UNITY had its start more than 20 years ago in a conversation between two rival City Hall reporters in Philadelphia.
As they talked, Juan Gonzalez, a member of the National Association of Hispanic Journalists (NAHJ), and Will Sutton, a member of the National Association of Black Journalists (NABJ), were surprised to discover how much they had in common.
Their discussions of the issues they faced as journalists of color — and subsequent discussions with their associations and two others — culminated in plans for UNITY ’94, an unprecedented joint gathering of four national associations. This momentous gathering was a tremendous success, drawing more than 6,000 to Atlanta in July of 1994 for the largest known gathering of journalists in U.S. history.
A decision was made to hold another joint convention, and the stage was set for UNITY ’99 in Seattle.. . . to a national organization Planning for the first convention, and relationships forged there, also led to discussions about establishing a framework for ongoing collaboration. Representatives of the four associations decided that they shared common interests in:
- Improving the industry’s coverage of communities of color.
- Increasing opportunities for young and prospective journalists.
- Promoting diversity and helping others to understand its value.
- Fostering better race relations.
In 1994, they established UNITY: Journalists of Color, Inc. as a permanent, not-for-profit, strategic alliance of journalists of color acting as a force for positive change to advance their presence, growth and leadership in the fast-changing global news industry.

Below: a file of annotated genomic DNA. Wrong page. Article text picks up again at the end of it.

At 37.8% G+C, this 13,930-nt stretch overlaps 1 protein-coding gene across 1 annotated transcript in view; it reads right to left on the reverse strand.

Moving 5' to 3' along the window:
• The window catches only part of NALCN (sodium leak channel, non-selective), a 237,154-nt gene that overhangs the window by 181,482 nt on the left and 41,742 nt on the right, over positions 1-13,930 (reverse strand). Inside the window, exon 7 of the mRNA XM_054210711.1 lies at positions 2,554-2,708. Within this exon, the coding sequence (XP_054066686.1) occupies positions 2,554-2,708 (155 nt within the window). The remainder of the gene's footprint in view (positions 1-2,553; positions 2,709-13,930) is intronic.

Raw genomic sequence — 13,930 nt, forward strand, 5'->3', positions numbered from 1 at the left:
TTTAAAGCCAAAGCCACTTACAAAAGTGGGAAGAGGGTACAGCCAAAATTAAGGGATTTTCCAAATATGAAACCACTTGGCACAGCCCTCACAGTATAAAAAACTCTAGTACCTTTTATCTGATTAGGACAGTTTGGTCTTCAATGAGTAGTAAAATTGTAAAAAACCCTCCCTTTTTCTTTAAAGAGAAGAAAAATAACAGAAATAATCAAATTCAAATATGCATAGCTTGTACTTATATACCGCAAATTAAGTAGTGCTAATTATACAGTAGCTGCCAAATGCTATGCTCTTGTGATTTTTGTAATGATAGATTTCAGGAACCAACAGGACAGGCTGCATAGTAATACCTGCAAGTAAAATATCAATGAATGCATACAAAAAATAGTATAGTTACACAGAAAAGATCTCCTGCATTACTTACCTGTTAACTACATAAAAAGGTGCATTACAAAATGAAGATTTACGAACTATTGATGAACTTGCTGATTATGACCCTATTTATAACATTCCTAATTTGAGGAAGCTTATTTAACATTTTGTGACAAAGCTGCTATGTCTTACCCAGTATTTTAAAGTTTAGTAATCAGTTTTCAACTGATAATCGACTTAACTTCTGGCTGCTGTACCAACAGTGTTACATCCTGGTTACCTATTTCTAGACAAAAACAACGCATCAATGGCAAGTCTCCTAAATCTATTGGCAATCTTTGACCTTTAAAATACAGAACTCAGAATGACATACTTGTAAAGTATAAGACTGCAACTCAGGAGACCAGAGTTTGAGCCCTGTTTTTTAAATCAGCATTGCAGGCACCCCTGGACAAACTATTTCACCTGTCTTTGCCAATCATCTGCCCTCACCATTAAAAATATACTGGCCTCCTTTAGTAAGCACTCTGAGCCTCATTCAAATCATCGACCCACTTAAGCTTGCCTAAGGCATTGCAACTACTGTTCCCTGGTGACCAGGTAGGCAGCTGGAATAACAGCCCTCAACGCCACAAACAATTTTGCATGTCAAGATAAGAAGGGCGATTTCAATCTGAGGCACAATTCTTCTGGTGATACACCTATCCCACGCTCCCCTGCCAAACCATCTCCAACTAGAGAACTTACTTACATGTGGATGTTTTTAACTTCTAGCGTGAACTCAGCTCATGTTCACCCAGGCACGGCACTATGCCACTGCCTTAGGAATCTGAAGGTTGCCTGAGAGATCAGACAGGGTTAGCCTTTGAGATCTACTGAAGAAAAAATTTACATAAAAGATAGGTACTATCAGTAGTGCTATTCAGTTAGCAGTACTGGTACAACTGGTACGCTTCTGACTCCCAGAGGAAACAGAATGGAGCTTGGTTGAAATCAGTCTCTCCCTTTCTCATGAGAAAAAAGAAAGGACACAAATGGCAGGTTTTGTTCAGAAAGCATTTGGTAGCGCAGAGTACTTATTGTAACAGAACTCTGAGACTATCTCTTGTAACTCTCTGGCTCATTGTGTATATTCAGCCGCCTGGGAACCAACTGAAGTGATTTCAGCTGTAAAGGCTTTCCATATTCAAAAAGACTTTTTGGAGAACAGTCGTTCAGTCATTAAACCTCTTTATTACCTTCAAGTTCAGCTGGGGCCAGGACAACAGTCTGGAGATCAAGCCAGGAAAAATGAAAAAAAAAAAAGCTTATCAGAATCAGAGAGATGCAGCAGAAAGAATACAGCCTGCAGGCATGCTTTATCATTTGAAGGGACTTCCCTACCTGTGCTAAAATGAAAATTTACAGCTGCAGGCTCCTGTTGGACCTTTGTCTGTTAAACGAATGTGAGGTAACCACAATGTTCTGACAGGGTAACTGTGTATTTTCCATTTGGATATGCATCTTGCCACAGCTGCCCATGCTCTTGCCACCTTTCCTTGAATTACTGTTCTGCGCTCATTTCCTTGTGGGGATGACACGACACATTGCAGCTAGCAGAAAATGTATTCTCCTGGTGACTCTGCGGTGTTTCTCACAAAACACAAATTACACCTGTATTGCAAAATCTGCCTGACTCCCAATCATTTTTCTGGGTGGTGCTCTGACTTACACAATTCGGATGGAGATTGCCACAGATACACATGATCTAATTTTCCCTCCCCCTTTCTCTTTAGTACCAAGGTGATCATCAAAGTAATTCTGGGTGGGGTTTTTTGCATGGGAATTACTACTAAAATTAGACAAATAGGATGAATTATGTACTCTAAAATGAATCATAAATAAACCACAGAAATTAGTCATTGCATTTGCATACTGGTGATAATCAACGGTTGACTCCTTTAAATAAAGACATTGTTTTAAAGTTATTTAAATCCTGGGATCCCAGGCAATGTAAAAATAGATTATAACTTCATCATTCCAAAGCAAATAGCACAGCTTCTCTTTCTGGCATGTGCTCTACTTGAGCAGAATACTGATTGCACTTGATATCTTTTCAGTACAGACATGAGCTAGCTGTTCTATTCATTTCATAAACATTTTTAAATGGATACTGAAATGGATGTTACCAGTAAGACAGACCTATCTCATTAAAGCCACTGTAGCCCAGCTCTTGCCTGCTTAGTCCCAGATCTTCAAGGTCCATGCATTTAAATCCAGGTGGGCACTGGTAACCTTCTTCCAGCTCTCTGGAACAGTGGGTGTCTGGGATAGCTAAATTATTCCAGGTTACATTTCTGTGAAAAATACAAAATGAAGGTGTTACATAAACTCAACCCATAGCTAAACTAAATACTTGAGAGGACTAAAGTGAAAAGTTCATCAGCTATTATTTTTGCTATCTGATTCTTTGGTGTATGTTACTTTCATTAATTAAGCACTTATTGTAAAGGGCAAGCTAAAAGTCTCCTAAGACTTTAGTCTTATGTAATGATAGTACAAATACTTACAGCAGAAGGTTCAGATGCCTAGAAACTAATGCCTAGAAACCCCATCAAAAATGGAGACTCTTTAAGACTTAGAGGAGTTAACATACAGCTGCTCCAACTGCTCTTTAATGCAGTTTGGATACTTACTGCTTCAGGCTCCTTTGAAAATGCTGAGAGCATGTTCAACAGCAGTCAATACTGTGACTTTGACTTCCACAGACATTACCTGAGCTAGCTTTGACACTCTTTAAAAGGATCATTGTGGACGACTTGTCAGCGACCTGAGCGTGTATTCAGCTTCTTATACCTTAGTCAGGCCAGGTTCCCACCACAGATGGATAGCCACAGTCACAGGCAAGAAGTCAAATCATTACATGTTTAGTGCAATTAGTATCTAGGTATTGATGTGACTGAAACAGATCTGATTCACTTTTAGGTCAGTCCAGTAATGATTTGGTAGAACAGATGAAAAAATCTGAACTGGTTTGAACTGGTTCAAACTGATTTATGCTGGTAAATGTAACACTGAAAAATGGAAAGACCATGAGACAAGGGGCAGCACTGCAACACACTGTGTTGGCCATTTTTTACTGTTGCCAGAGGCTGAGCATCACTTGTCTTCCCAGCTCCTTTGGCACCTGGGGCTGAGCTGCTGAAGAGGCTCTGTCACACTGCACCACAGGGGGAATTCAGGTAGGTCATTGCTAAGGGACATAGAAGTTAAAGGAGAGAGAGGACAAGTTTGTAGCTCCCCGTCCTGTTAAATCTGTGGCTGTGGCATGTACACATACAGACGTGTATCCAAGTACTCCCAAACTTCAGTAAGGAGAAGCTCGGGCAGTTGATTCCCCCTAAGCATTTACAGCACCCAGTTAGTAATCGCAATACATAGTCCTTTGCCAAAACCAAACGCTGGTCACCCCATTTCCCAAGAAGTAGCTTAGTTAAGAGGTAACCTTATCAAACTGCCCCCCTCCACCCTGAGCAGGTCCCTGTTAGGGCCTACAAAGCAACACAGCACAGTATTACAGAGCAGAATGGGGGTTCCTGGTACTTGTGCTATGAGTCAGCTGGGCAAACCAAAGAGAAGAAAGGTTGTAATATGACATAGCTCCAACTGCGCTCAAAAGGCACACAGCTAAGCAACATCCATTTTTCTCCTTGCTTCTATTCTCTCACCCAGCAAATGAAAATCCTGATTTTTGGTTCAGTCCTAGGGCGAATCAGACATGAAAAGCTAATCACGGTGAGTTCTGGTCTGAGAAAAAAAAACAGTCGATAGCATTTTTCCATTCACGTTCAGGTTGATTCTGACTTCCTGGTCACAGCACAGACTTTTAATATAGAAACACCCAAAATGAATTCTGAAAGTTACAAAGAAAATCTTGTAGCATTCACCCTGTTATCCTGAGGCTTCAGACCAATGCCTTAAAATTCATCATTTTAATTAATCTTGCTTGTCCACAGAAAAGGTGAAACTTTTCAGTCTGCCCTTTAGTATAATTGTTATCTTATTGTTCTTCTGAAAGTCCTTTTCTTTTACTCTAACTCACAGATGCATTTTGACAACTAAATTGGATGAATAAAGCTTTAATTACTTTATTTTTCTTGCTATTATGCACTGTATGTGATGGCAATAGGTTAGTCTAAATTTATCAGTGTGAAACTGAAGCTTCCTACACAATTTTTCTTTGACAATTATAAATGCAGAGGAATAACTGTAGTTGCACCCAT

The alliance includes the Asian American Journalists Association, the National Association of Black Journalists, the National Association of Hispanic Journalists, and the Native American Journalists Association.
A pioneering model
UNITY Journalists does not merely espouse the virtues of diversity and cross-cultural understanding; it is a model of diversity in practice. No other organization or professional association can boast that it has attracted equal participation from all four of the country’s largest communities of color and worked to develop a fair and equitable system of governance. UNITY was recognized by President Clinton and the panel of his Initiative on Race as a model in the effort to “build one America.”
UNITY has become a vehicle for the different ethnic groups to work through differences while supporting and collaborating on a common agenda – a constantly expanding mission that is strengthening ties and understanding among communities. Given the importance of freedom of speech in a democracy, journalists play a crucial part in helping to shape American beliefs and actions; in UNITY, journalists learn from their differences and pool their resources in pursuit of common goals.
It may not always be an easy alliance, but it serves a vital purpose by modeling how different segments of our diverse country can participate equally in shaping the future.